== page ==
Pfizer invents a new language in Canadian Viagra reminder ads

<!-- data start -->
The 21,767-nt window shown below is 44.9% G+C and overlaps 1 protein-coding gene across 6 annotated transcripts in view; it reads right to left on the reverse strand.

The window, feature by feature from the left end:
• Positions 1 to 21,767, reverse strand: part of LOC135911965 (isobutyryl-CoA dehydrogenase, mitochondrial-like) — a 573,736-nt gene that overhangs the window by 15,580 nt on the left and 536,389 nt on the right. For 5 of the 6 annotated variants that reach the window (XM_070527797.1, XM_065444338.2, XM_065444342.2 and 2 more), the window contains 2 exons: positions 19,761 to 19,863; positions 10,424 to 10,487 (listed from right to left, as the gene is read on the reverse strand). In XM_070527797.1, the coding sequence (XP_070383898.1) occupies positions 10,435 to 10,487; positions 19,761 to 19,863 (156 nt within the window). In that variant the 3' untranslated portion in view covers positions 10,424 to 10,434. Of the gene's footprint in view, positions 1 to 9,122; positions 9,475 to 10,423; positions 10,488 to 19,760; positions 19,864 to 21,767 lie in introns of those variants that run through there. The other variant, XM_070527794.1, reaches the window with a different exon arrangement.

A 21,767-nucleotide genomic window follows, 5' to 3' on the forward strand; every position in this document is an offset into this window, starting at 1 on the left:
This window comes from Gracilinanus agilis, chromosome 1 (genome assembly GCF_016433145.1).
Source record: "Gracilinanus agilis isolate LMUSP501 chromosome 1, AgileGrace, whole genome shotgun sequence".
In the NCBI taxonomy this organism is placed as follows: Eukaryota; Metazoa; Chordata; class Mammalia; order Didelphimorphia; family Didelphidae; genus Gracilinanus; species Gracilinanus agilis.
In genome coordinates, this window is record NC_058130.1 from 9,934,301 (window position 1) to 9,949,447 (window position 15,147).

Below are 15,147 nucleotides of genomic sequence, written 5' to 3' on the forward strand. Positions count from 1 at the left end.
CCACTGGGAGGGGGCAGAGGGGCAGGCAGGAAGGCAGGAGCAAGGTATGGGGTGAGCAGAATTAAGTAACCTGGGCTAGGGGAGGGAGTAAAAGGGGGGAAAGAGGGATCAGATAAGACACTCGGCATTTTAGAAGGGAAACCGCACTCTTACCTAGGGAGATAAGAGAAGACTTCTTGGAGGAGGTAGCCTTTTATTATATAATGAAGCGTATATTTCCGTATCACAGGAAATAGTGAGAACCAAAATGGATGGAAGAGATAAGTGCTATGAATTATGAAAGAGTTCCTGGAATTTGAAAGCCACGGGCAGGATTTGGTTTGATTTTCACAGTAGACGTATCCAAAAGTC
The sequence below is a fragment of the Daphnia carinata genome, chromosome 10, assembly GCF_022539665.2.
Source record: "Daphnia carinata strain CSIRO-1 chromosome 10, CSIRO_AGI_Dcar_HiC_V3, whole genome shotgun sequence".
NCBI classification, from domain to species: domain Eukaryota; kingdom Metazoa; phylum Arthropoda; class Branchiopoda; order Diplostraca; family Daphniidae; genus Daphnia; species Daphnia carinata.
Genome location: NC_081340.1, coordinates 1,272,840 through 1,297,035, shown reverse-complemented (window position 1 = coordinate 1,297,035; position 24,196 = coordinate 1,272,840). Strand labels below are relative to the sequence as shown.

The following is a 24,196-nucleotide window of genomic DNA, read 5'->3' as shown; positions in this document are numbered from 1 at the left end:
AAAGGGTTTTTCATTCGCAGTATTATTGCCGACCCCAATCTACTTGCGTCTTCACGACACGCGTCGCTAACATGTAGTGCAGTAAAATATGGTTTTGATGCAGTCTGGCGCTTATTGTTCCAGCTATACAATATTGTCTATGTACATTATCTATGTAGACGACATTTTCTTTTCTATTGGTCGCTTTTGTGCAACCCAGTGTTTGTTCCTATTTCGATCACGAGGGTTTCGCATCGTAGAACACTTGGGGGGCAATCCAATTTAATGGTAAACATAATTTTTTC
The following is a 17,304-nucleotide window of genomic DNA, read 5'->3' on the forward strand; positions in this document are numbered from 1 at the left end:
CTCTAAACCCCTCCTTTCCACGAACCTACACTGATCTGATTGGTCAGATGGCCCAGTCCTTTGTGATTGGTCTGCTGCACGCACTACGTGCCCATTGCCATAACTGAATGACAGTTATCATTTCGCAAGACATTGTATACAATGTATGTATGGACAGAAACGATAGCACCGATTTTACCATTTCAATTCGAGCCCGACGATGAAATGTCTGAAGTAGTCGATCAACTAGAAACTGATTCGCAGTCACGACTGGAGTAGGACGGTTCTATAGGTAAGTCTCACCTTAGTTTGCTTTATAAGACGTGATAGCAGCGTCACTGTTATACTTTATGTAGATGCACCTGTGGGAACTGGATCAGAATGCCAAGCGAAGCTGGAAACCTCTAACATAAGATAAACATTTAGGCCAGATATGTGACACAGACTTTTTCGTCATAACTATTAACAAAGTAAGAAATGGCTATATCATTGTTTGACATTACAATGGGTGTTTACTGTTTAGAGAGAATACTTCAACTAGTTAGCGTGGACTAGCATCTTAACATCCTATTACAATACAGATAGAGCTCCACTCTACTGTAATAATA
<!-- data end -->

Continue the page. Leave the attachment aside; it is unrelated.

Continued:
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Pfizer has introduced a new 15-second TV ad for Viagra in Canada featuring middle aged men talking in a made-up language, except for the drug’s brand name, The New York Times reports. “Viagra spanglecheff,” says a man to a friend at a bowling alley. “Spanglecheff?” his friend asks. “Minky Viagra noni noni boo-boo plats,” the first man replies. The ads end with the slogan “The International Language of Viagra.” Maxine Thomas, an executive at Taxi, the agency in Toronto that produced the campaign told The Times “It’s not as though we need to tell people what it does, because they already know,” she said. “Consumers can fill in the blank for themselves.” In the US and Canada, pharmaceutical companies can advertise medicines in “reminder ads” without discussing side effects, as long as they do not mention the condition the drug is supposed to treat. Sidney Wolfe, director of Public Citizen’s Health Research Group, said the new Viagra ads are also a reminder that drug companies will say anything, even if it is incomprehensible, to boost sales. “In an ideal world, companies would have to sell drugs based on accurate and balanced information,” Wolfe said. “That doesn’t seem to work well enough, so instead of that they’re substituting gibberish.”
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